Voter registrations among young Americans shot up in the wake of pop megastar Taylor Swift's Instagram post urging her 112 million followers to get out the vote.
Swift's Sunday night missive, in which she also endorsed two Tennessee Democrats, catapulted the generally apolitical singer into the fray ahead of the November midterms. New data from Vote.org show Swift's voice is already making an impact.
The nonprofit group said nearly 65,000 Americans ages 18 to 29 registered to vote in the roughly 24 hours after the singer-songwriter's social media rallying cry.
By noon on Tuesday, that number grew to more than 102,000 — about 70 percent of which came from voters below the age of 25.
That surge in young registrations far exceeded the combined total of every other age group in the roughly 48-hour time period, in which about 64,000 Americans ages 30 and up registered.
Swift targeted young Americans in her lengthy message. "So many intelligent, thoughtful, self-possessed people have turned 18 in the past two years and now have the right and privilege to make their vote count," she wrote, noting that Tennessee's voting registration deadline was fast approaching.
Tennessee is among 14 states with voter-registration deadlines Tuesday.
Vote.org attributed the spike in young-voter numbers to Swift's Instagram message.
"Taylor's post has helped bring out young voters," the nonprofit said in a statement. "We're especially happy to see that because we know voting is habit-forming."
In Swift's home state of Tennessee, registrations in just the first eight days of October have already blown past every other month in 2018. More than 5,000 Tennesseans registered in October by Tuesday at noon, more than twice as many as the next-highest month of September, which saw 2,811 registrations.
The spike placed Tennessee as the state with the ninth-highest numbers since Sunday, with 6,217 registrations overall. Texas, which has roughly four times the population of Tennessee, took the top spot with 31,307 registrations.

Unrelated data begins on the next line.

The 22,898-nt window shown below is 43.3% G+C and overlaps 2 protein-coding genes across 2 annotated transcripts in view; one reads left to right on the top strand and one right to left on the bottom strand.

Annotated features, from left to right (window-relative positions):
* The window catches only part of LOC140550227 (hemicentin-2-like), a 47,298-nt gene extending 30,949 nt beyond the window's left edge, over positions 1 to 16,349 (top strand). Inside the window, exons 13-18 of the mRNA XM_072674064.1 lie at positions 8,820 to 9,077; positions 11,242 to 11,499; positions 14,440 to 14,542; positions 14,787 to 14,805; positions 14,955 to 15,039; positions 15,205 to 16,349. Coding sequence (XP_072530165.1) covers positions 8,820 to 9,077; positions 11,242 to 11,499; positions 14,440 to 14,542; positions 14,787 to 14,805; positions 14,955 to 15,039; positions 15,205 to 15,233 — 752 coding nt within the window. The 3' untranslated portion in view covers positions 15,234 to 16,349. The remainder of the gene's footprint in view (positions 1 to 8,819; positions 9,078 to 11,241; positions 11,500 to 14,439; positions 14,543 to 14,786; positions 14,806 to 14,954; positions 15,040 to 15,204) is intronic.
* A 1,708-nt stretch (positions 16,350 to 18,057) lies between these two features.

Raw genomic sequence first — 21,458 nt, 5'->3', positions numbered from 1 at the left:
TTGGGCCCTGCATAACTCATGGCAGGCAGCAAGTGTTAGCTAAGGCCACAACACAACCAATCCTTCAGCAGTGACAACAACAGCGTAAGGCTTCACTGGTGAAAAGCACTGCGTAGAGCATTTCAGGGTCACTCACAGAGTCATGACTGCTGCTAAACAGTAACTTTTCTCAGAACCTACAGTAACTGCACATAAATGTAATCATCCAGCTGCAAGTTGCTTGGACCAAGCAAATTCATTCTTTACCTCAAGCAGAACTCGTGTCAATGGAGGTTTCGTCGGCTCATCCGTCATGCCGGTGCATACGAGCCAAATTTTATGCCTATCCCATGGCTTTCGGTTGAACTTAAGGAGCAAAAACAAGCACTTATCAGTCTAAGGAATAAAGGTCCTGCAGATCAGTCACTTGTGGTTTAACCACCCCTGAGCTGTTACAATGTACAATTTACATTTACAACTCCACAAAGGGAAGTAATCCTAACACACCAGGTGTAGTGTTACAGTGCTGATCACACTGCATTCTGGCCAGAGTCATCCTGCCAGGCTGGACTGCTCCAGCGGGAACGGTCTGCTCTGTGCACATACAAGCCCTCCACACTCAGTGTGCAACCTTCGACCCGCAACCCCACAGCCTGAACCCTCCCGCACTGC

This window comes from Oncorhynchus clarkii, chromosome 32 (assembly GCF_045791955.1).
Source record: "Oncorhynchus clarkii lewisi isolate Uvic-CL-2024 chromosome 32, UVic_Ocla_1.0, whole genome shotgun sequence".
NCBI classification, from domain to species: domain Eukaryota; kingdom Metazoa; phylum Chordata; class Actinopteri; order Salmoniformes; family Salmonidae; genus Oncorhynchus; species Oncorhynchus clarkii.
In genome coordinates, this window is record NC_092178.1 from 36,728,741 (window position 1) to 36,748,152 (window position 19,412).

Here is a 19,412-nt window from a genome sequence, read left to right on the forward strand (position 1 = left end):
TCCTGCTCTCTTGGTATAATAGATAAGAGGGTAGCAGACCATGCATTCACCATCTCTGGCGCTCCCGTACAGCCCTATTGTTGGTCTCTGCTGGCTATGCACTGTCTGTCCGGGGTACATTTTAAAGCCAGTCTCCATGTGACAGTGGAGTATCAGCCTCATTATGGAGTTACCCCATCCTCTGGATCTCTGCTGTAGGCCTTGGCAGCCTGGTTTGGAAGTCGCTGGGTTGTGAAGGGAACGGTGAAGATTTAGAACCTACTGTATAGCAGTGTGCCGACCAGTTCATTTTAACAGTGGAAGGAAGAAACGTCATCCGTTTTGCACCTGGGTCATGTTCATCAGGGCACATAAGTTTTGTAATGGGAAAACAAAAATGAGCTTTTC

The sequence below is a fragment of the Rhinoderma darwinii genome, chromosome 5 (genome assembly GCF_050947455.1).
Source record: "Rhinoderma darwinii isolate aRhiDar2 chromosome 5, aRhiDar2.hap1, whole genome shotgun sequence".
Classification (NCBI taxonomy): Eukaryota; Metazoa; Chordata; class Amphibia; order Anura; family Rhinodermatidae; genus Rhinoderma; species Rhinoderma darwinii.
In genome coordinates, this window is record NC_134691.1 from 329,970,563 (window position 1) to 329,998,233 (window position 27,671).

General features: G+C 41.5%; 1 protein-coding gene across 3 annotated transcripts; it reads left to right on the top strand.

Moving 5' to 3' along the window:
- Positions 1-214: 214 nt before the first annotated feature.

Swift had long declined to endorse or denounce specific political candidates — a position that irked some political activists. But in her Instagram message Sunday, Swift wrote that "I feel differently about that now."
The post urged Tennessee voters to vote for Democrat Phil Bredesen for Senate over his GOP challenger, Marsha Blackburn, in the Nov. 6 elections. Both candidates are angling to fill the seat of Republican Sen. Bob Corker, who is not running for re-election. Swift also endorsed incumbent Democratic Rep. Jim Cooper.
Swift's post supporting Democrats contrasts with the views of hip hop veteran Kanye West, a vocal supporter of President Donald Trump and a self-styled iconoclast who is set to meet with the president later this week. West donned a red "Make America Great Again" hat and railed against the cast of "Saturday Night Live" during his Sept. 29 guest appearance on the weekly sketch show.
West infamously rushed the stage of the 2009 MTV Video Music Awards during Swift's acceptance speech for the Best Female Video award, grabbing the microphone and yelling, "Yo, Taylor, I'm really happy for you, I'ma let you finish, but Beyonce had one of the best videos of all time! One of the best videos of all time!"